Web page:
Skin in the game: "Hate to Want You" by Alisha Rai spoiler-free review

Book: Hate to Want You by Alisha Rai

Release date: July 25, 2017

Pages: 371

Publisher: Avon

Genre/category: Contemporary romance

Rating: ★★★★★

One night. No one will know.

That was the deal. Every year, Livvy Kane and Nicholas Chandler would share one perfect night of illicit pleasure. The forbidden hours let them forget the tragedy that haunted their pasts-and the last names that made them enemies.

Until the night she didn’t show up.

Now Nicholas has an empire to run. He doesn’t have time for distractions and Livvy’s sudden reappearance in town is a major distraction. She’s the one woman he shouldn’t want … so why can’t he forget how right she feels in his bed?

Livvy didn’t come home for Nicholas, but fate seems determined to remind her of his presence–and their past. Although the passion between them might have once run hot and deep, not even love can overcome the scandal that divided their families.

Being together might be against all the rules … but being apart is impossible.

A book so nice, I'm reviewing it twice!

I can't stop thinking about this book, and I knew soon after reading it that I would need to do a spoiler review to get into everything it made me feel. Ever since this episode of the Smart Bitches podcast, I've been stoked about the book Rai describes as Romeo and Juliet minus the sad stuff meets "Hotline Bling" minus the sexist stuff. I'd argue she lied her ass off about it missing the sad stuff, but you've got to love an elevator pitch that marries Shakespeare and Drake.

Hate to Want You, the first in the Forbidden Hearts trilogy, features a rebellious Japanese-American heroine with a complicated family background and an uptight hero with a somewhat misguided sense of familial duty. If you just said, "Geez, Liz, that sounds a lot like Rai's A Gentleman in the Street," you're not wrong. But despite the surface similarities, Hate to Want You is a different beast from Gentleman — and a bit more tame, so if heat levels determine which romances you read, Hate to Want You is just as steamy but in less scandalous contexts than Gentleman.

This is a second-chance romance about former teenage sweethearts who never quite managed to quit each other. I'm in awe of how much story Rai packs into this read. It's a compassionate take on mental illness, a love story that's equal parts swoony and weepy, and a family saga that made me want to live in this world as long as possible. And it also made me very, very angry. But in a good way. I just really got in my feelings about this one, yinz.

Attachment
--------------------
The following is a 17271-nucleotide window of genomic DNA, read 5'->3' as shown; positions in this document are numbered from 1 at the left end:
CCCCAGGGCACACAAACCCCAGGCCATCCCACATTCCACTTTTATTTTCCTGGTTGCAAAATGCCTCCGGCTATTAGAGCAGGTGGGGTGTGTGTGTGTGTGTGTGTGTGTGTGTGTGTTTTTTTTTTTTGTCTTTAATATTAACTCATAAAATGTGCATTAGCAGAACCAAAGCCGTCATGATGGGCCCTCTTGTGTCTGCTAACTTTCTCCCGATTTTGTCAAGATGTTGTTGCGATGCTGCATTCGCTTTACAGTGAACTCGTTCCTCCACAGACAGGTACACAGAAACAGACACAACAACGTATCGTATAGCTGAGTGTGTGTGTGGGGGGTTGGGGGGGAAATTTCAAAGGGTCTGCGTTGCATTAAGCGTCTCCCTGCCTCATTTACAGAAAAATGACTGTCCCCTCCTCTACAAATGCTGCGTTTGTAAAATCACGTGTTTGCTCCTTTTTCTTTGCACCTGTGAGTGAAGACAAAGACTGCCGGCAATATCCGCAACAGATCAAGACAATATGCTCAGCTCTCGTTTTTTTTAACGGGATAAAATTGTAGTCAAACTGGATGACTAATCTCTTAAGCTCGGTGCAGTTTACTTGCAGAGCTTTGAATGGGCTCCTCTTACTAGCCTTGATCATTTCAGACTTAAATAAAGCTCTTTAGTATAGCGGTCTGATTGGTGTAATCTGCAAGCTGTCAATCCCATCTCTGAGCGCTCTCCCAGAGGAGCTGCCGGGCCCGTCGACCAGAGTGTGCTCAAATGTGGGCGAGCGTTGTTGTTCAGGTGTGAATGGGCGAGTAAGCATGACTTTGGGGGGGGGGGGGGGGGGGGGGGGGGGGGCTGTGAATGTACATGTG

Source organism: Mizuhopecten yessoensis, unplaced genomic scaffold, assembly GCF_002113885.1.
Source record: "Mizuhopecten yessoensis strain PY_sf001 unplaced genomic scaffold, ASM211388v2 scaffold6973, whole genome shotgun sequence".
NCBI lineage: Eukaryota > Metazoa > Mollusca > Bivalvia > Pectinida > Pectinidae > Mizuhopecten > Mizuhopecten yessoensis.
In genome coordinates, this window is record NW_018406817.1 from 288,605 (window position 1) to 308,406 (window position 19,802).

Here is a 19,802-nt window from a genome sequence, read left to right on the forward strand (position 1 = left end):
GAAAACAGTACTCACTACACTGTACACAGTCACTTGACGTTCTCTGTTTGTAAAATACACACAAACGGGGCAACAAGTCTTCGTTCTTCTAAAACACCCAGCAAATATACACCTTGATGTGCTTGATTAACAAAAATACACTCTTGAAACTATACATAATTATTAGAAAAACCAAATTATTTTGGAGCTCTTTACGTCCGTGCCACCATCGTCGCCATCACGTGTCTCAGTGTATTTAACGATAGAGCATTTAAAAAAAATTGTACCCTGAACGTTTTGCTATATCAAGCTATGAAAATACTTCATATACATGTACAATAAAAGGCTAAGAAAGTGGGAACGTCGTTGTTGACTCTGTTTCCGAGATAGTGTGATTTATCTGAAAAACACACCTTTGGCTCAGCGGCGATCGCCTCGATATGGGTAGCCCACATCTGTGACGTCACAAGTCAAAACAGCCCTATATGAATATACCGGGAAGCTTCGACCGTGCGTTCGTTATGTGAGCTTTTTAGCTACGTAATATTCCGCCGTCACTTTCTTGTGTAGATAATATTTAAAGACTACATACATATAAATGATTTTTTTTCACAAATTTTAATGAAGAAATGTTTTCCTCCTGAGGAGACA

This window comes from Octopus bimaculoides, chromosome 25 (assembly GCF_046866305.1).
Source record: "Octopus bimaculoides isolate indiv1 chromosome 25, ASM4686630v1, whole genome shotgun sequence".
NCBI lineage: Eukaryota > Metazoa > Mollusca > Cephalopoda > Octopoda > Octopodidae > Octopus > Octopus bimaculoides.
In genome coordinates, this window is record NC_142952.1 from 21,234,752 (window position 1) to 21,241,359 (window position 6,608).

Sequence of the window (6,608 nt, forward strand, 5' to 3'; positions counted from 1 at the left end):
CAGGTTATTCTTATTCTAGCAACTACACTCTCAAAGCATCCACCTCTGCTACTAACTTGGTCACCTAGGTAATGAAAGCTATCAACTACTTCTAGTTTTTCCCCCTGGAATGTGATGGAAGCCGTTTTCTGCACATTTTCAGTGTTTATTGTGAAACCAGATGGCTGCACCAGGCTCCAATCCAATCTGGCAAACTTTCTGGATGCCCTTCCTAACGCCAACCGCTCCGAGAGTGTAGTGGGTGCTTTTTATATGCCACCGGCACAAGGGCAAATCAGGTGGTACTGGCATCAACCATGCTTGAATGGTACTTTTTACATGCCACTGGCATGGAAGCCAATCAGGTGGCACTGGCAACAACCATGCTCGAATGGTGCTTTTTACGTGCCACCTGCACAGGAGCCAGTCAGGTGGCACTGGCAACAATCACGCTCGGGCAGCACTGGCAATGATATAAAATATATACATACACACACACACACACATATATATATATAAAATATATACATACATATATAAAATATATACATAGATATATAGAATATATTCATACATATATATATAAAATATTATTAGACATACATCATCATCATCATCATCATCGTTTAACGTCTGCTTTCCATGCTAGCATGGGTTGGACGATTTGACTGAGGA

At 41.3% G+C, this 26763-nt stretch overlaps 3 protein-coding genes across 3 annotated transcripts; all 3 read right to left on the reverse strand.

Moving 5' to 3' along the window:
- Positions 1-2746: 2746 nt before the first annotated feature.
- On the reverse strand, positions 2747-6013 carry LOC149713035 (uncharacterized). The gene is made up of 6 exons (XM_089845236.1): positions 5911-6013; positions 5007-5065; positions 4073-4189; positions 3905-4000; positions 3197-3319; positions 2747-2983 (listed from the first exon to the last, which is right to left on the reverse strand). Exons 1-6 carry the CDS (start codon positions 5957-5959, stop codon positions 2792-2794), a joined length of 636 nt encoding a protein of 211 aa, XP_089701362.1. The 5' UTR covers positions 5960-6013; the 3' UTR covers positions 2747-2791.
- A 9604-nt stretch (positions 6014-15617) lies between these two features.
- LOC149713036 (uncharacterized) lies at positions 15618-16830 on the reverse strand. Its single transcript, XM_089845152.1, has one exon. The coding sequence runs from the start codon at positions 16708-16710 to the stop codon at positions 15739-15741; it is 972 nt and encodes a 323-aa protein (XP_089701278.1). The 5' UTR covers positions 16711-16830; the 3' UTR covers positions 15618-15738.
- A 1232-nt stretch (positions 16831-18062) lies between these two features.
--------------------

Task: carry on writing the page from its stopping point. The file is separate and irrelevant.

I read a lot of romances that are part of series, and they all weave in past and future characters in a way that makes you curious about their stories. But no romance has integrated supporting and soon-to-be lead characters in such a compelling way as this one, for me anyway. Rai managed to introduce the heroines and heroes of the next two books in the series in a manner that made it obvious that they were important, but that also made them vital to the story of Livvy and Nick and not like last-minute additions for the purpose of tying everything loosely together. This book even made me want spinoff series about the parents and grandparents of the main characters. There are no throwaway characters in this book, and I think it speaks to Rai's mastery that she can make characters who have just a few lines of dialogue feel well-rounded. And even with the prerequisite romantic HEA, I am dying to get even the tiniest sliver of what comes next for Livvy and Nico.

I have the ARC of the next book, Wrong to Need You, on my Kindle, and I promise I'll read and review it before the actual release date like a real, professional book blogger would. But before then, stay tuned for my spoiler review of this first chapter, because I've got a whole lot to say about it.